Although pilgrims presented many gifts to her, she would not use these for her own comfort and, before her death September 18, 1962, she had contributed to the church a training seminary for priests, as well as a convent. During her lifetime over 133 books or papers were written about her.  Read More > >


Gabrielle Bossis (1874-1950) was a Catholic Mystic and layperson who lived in France in the 20th century. Born in Nantes, France in 1874, she was the youngest child of a family of four children. As a child in a well to do family, she was taught and raised in proper social graces and etiquette, and she grew up to be a graceful, happy and high spirited young woman, but as from her childhood she possessed a strong yearning for God and the things of the Spirit. She obtained a Degree in Nursing, and enjoyed the fine arts of that time, including sculpting, painting, illuminating and music. Later in life she discovered that she had another talent- that of writing moral plays and also acting. From that point on until two years before her death she traveled extensively in France and abroad, producing her own plays and acting in the principal role. Those who still remember her remark about her infectious laughter and her unfailing charm.  Read More > >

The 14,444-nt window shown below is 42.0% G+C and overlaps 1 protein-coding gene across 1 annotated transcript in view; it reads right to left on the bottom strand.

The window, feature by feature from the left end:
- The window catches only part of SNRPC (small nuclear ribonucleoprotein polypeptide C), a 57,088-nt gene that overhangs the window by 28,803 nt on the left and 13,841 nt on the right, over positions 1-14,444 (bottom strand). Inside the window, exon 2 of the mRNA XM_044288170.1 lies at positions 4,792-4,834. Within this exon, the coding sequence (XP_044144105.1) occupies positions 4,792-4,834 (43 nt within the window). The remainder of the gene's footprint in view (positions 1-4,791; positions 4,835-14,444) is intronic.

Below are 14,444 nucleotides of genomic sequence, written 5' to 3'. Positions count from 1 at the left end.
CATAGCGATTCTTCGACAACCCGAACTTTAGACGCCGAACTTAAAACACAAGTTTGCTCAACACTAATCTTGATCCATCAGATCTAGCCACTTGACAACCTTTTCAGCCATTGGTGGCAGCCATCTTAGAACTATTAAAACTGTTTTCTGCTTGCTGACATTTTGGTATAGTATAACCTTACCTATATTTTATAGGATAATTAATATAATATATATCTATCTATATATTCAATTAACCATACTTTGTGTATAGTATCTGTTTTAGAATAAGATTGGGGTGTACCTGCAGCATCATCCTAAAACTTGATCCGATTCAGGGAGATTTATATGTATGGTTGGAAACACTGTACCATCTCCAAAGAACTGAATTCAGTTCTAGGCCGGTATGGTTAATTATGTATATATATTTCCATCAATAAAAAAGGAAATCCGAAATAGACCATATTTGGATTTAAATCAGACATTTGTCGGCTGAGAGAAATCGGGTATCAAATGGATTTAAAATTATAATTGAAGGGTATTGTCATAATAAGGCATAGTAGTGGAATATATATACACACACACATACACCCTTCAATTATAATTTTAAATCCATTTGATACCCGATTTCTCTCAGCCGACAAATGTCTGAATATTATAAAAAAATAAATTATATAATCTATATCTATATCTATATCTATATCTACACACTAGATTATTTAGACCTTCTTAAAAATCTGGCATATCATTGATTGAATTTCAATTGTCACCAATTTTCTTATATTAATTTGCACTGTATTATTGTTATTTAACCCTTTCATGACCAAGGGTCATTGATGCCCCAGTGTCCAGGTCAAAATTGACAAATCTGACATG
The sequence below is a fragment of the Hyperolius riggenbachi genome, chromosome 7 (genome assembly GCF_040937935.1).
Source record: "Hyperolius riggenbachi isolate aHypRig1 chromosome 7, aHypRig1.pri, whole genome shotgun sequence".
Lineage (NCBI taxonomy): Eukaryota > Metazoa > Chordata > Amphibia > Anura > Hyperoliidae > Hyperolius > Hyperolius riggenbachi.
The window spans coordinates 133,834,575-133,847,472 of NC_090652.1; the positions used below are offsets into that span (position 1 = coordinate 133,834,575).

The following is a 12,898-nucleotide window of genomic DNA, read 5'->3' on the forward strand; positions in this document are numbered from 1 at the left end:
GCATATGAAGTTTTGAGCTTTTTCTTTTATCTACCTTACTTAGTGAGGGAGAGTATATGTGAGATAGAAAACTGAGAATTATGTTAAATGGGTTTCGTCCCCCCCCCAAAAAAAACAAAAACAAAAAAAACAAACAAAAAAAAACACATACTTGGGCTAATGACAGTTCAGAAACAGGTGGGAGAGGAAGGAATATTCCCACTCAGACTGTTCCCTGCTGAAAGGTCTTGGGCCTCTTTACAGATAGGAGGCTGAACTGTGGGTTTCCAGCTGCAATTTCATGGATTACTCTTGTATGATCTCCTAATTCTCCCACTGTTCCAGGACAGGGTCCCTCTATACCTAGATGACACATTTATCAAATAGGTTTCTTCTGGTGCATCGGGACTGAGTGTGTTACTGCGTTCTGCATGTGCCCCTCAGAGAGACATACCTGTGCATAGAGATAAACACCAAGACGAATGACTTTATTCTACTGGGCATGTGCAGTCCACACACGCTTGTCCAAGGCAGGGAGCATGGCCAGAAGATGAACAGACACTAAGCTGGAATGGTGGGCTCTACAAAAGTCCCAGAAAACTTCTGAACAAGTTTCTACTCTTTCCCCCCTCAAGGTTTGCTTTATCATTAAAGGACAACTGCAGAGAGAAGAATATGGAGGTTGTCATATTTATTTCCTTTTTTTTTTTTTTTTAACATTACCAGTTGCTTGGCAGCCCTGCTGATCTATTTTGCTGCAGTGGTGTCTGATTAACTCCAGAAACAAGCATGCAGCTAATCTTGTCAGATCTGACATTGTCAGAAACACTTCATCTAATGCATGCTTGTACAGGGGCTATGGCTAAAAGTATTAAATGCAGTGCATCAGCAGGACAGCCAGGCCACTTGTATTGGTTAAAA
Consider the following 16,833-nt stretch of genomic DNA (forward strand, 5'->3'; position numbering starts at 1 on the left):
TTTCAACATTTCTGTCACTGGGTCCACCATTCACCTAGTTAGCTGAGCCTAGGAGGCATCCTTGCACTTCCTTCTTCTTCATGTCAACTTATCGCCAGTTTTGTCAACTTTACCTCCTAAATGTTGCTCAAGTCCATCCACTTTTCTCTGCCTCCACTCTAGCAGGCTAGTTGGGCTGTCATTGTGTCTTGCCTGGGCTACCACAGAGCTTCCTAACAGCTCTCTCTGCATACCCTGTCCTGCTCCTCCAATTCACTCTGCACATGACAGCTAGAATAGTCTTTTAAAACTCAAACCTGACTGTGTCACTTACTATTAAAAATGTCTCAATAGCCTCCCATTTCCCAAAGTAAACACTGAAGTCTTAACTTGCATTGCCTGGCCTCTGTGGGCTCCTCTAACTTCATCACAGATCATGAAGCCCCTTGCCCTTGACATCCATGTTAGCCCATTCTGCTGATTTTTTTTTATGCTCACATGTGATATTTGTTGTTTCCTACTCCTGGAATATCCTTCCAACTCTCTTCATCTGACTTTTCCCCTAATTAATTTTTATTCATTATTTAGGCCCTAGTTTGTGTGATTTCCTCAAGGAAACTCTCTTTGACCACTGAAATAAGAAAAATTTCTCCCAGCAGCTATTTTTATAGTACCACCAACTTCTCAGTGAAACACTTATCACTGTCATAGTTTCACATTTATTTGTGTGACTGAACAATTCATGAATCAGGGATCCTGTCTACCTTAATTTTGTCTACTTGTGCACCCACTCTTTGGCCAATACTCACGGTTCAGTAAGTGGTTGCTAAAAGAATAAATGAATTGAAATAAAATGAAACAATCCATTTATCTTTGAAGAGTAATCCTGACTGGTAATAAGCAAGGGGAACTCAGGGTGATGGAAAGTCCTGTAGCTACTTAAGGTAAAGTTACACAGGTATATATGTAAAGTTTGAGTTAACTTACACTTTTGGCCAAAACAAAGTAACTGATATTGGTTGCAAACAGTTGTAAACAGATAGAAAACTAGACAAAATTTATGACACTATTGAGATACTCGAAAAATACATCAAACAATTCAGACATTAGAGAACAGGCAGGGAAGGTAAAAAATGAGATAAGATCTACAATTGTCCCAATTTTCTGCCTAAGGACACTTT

Sister Maria Consolata Betrone (6 April 1903 – 18 July 1946), baptised as Pierina Maria Betrone was a Catholic mystic and nun of the Franciscan Capuchine Order. Betrone was born in Saluzzo, Piedmont, Italy in a middle-class family, and later died in the convent of Moriondo, Testona, Italy.

She was known for the intense propagation of the Holy Rosary, along with an alleged apparition by the Sacred Heart of Jesus and her personal Guardian Angel in 1916 during the Feast of the Immaculate Conception. The alleged messages reputedly asked the recitation of "Jesus, Mary and Joseph, I love you! Save Souls!", an ejaculatory prayer which Betrone claims to release a soul from Purgatory and pardons 1000 blasphemies against the Sacred Heart of Jesus. The pious devotion is very popular among Filipino and Portuguese Catholics, who include invocations in their recitation of the Rosary along with the Fatima Prayer. Read More > >